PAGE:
detennine DEM autotnatically, independent of scale, type of terrain and ilnage quality.
At first glance it appears 1nore difficult to develop a theory about aerotriangulation as
con1pared to develop a tnethod of correlating two overlapping aerial photographs. Hunlans have no probletn fusing two inu1.ges together and fanning a stereo n1odel. We see
stereoscopically without conscious effort, in real-tin1e. Tasks readily perfonned by hun1ans
are difficult for con1puters to mhnic because we lack of detailed enough knowledge. Digital photogratnmetry addresses tasks that are presently perfonned by operators: seeing
stereoscopically, orienting the stereo pair, interpreting and tneasuring the stereotnodel to
cotnpile a tnap. The point to be tnade here is that we should first understand thoroughly
how these tasks are solved by hutnan operators. Only then we can model the process
(in analogy to develop a tnathetnatical n1odel), design algorithn1s and begin with experituents. Analyzing and understanding hutnan tasks will only succeed when perforn1ed
in an interdisciplinary environment. The concentrated effort of specialists in artificial
intelligence, cognitive science, tnachine vision and possibly other fields protnises success.
It tnay be necessary to arrange for an inter disciplinary environment that accon1odates
researchers from different disciplines and provides an organizational structure. At The
Ohio State University we have recently experienced very stitnulating effects fron1 such an
organization. The Center for Mapping is an utnbrella organization for a dozen different
departn1ents, providing facilities and research projects, (see [2]).
Progress in digital photogratnmetry will con1e in stages. Systen1s that will allow detertnining points in "real-titne" in controlled envirotunent should appear on the tnarket soon.
Irnprovernents in generating DEM auton1atically can also be expected in the forseeable
future (based on new tnethods developed for stereovision). As indicated in Figure 1, these
products belong to the class of low level vision. High level vision is basically concerned
with extracting and classifying features and interpreting the object space. As these tasks
are not well understood and basic research is continuing, predictions when products suitable for photogratnmetric applications will becotne available, are afflicted with a high
degree of uncertainty. It will presutnably retnain a research subject for decades. Partial
success can be itnpletnented in hybrid systetns. That is, features extracted and classified
are displayed on interactive workstations for the operator to supervise, to check, to correct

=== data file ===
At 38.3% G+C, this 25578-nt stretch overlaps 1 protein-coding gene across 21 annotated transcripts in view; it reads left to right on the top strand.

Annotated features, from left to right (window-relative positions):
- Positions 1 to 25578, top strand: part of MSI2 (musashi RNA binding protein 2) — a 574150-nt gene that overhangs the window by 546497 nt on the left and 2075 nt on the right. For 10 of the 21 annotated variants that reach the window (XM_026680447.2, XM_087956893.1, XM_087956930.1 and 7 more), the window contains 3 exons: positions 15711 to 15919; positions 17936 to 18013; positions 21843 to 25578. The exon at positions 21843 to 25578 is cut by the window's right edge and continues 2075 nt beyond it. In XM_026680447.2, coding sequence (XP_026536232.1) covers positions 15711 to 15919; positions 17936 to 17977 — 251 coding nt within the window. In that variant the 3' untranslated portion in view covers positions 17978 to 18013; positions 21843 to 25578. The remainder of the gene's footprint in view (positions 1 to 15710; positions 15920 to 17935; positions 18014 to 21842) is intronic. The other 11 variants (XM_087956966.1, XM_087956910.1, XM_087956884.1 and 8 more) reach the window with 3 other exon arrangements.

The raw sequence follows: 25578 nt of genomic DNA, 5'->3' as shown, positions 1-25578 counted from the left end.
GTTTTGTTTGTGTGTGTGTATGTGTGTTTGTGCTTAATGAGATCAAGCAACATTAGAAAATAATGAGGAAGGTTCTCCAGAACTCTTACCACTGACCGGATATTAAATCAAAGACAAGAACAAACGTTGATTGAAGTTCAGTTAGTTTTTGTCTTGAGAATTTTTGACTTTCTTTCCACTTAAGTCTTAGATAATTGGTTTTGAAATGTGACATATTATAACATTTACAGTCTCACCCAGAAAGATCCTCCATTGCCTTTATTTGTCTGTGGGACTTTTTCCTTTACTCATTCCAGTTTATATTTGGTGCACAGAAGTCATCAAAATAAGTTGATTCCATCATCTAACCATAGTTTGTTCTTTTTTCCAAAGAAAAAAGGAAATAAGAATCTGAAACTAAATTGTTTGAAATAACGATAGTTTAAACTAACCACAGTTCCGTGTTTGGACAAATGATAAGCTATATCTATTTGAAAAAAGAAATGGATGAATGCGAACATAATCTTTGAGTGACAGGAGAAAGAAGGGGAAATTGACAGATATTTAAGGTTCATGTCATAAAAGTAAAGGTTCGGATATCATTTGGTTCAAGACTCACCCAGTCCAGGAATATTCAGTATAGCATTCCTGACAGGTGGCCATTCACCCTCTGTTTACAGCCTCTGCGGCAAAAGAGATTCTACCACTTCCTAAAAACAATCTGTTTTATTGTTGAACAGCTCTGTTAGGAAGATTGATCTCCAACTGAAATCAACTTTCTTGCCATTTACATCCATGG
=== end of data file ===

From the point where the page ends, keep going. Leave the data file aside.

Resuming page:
and to co1npletnent the process.
Digital photogramn1etry also poses a new challenge to education for students need be
taught in that field too, to meet the den1and arising fron1 potential users, developtnent
and research. As digital photogranunetry draws frorn fields such as signal and itnage
processing, cotnputer vision, artificial intelligence, expert systetns, cognitive science, adequate background infonnation has to be provided. Because in reality analog, analytical
and con1puter-assisted photogramtnetry coexist, we cannot overload existing progran1s
with a lot of new courses, nor can we easily drop courses. Digital photogranunetry will
be an addition rather than a replacement.
Finally, it is strongly recommended to coordinate the increasing activities in digital photogratntnetry, at least atnong the different ISPRS conunissions and working groups. Because digital photogranunetry is closely related to and dependent on other disciplines such
as con1puter vision, coordination should even be encouraged between respective organizations. Confusion and tnisunderstandings in tern1s of terminology, definitions and concepts
could greatly be reduced - to the benefit of all.
u. . 242
[1] ACKERMANN; F.: Son1e Thoughts on the Future of Photogra1n1netry. PhotogranlInetric Record, 9(50):147-155, Oct. 1977.
[2] BOSSLER, J.: Why Start a Center for Mapping at Ohio State? The Real Ti1nes,
Vol.1, Issue 1, Autunu1 1987.
[3) GRUEN, A.: Towards Real- Tin1e Photogran1n1etry. Proc. Photogranunetric Week
Stuttgart, Sept. 14-19, 1987.
[4] HELAVA, U.: Digital Con1parator Correlator Syste1n. Proc. Fast Processing of Photogranlmetric Data, ISPRS Interco1nn1ission Conference, Interlaken, June 2-4, 1987.
[5} KONECNY, G.: Zukunftsperspektiven in der Photogran1n1etrie. Vennessung, Photograinmetrie, Kulturtechnik, 10/81.
(6) RICH, E.: Artificial Intelligence. McGraw Hill, 1985.
[7) SCHENK, T.: Concepts and Models in Photogra1nmetric Systen1s. Proc. ISPRS
Syn1p. Conun II, Balti1nore, 1986.
[8] TORLEGARD, K.: Fro1n analytical to digital close range photogra1n1netry. Proc.
Photogranunetric Week Stuttgart, Sept. 14-19, 1987.